- Erik Cernak: +96/-71
- Kevin Shattenkirk: +95/-63
No matter who’s been out for the Lightning, they are winning possession. This explains partially why the series is 3-1 Lightning despite the goals being just 9-8 overall. The Lightning have had the puck much more than the Blue Jackets.
So although the Blue Jackets are doing an outstanding job of limiting this high-powered offense, the Lightning are limiting the Blue Jackets offense even more to balance that out.
Players like Sergachev and Cernak might not be household names for you. But on tape, they are each very effective at what they do. Cernak has been the perfect complement for McDonough given his ability to hit and block shots while Sergachev and Shattenkirk give the Lightning another pair that can bring offense. Collectively this is a dangerous unit.
While Kucherov, Point and the forwards get a lot of attention, this defense is showing they can limit their opposition. That’s why they are up 3-1 in the series. They’ve scored just 2.25 goals per game. But they’ve allowed just 2.00 goals per game. This bodes well for them in the future should they advance. They’re showing a playoff mentality where they can win if their offense is slowed. Of course it never hurts to have a perennial Vezina contender guarding your net as well.
You can’t ignore having this guy in net. Vasilevskiy was under some pressure coming into these playoffs to show that he was more than just a regular season goalie. So far he’s answered the call.
While Korpisalo has stood on his head in this series, Vasilevskiy has matched him. But it is fair to say that he has benefited from being behind a much stouter defense. Still, Vasilevskiy is performing slightly above expectations according to Nat Stat Trick in this series (8 GA on 8.8 xGA.)
You are seeing the pattern though. An improved defense with a Vezina-goalie generally means success. But there’s one more player that deserves some attention on the defensive side.
It’s no wonder many around the NHL look at Cirelli as a future Selke winner. He is excellent defensively. Need some evidence of this? Just look at his zone starts.
Cirelli is by far the leader in defensive zone starts for the Lightning in this series. He has 23 defensive zone starts. For reference, Point has just five, Gourde has seven and Tyler Johnson has 16. Need a big draw won? They turn to Cirelli. In the five overtime game, he won 67% of draws and 63% of them in the defensive zone. He’s also a huge part of their penalty kill. His speed allows him to pressure the puck carrier and force them into mistakes.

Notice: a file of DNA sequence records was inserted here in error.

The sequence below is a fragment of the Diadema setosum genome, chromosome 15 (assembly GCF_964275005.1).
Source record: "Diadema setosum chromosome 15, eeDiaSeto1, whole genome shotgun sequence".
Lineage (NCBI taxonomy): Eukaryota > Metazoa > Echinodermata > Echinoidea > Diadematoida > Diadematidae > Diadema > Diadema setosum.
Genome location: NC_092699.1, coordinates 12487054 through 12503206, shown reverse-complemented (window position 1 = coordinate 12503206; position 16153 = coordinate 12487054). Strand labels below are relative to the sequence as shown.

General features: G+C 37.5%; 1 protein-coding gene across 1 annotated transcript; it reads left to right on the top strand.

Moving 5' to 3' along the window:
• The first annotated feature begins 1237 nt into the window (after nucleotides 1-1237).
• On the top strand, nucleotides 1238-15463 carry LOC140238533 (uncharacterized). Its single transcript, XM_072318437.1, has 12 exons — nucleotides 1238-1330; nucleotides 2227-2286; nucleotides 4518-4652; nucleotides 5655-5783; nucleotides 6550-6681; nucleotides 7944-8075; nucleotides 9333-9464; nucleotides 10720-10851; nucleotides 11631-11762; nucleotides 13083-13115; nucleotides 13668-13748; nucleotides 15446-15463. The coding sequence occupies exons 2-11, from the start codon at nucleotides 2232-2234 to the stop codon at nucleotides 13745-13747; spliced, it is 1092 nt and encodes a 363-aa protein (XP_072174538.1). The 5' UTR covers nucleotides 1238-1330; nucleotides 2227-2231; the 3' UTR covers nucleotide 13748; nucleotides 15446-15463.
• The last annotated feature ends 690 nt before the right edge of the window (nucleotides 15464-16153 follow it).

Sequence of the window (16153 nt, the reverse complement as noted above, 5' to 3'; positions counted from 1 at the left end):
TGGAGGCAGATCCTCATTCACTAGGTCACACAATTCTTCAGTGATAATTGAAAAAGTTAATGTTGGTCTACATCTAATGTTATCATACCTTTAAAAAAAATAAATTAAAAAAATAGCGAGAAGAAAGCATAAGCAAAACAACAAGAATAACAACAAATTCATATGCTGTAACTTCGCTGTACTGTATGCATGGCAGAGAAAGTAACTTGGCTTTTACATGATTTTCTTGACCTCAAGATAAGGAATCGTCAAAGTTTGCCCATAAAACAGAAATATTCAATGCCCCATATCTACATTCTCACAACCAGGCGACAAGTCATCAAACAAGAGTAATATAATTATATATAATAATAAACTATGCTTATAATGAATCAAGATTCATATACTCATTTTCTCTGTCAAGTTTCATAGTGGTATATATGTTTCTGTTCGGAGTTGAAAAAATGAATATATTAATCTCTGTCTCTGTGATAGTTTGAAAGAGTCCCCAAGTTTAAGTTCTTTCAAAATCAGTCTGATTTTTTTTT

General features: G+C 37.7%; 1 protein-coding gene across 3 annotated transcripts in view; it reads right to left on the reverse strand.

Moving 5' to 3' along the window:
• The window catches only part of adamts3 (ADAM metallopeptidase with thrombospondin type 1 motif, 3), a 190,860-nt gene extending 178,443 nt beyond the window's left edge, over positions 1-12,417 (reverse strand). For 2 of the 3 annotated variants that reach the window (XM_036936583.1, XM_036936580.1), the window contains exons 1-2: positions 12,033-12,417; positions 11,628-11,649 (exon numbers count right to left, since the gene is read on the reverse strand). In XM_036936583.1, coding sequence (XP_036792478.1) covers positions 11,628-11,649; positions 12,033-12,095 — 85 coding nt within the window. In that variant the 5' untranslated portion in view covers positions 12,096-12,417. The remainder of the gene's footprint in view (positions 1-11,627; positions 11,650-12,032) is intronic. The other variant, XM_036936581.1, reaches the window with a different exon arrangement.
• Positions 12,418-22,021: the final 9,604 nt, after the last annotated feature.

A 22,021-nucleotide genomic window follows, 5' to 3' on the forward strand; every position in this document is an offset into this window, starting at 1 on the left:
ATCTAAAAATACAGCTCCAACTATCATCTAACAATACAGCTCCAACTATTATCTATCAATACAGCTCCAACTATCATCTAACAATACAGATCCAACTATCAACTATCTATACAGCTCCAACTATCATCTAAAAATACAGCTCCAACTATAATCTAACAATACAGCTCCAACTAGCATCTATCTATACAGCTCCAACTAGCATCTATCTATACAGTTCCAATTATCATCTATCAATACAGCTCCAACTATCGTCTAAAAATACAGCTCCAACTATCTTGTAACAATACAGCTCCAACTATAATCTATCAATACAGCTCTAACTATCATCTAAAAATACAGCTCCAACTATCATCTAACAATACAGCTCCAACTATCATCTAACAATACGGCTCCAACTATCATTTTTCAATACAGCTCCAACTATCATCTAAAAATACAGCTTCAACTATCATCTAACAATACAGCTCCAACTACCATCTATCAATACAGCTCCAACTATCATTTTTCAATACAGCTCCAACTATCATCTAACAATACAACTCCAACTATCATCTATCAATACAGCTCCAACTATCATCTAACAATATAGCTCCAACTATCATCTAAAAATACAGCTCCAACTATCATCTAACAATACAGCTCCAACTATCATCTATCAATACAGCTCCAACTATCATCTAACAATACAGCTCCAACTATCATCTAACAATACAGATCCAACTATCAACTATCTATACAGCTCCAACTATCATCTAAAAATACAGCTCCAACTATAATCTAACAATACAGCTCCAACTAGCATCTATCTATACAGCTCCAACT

Cirelli’s line allows their big guns to focus on offense. His presence gives the Lightning perhaps their deepest team in recent memory.
While it is easy to pile on the Blue Jackets for not getting their offense going, the Lightning have a lot to do with that. Their forwards constantly have the puck which means the Blue Jackets have to chase the game. Their defense is legit top-to-bottom no matter who’s on the ice. Their goaltender is one of the best in the world. And they also have some key contributors in other areas making life difficult on the Blue Jackets.
When you add it all up, it shows the Lightning are in fact giving the Blue Jackets a dose of their own defensive medicine.
The Lightning have matched the Blue Jackets defensively as evidenced by a 9-8 margin in goals. If someone was going to defeat the Blue Jackets, it was going to have to be with this method. As we embark on Game 5, the reason the Lightning are on the verge of the second round is because of their defense.
It seems they’ve learned their lesson well from last season.
I am a fully credentialed writer who covers the Columbus Blue Jackets, Cleveland Monsters and Erie Otters as well as the Ontario Hockey League and NHL Draft. The 2022-23 season will mark nine seasons with the Hockey Writers. I am also the site’s Credentials Manager. Please take note of the updated Twitter handle: @mark_scheig.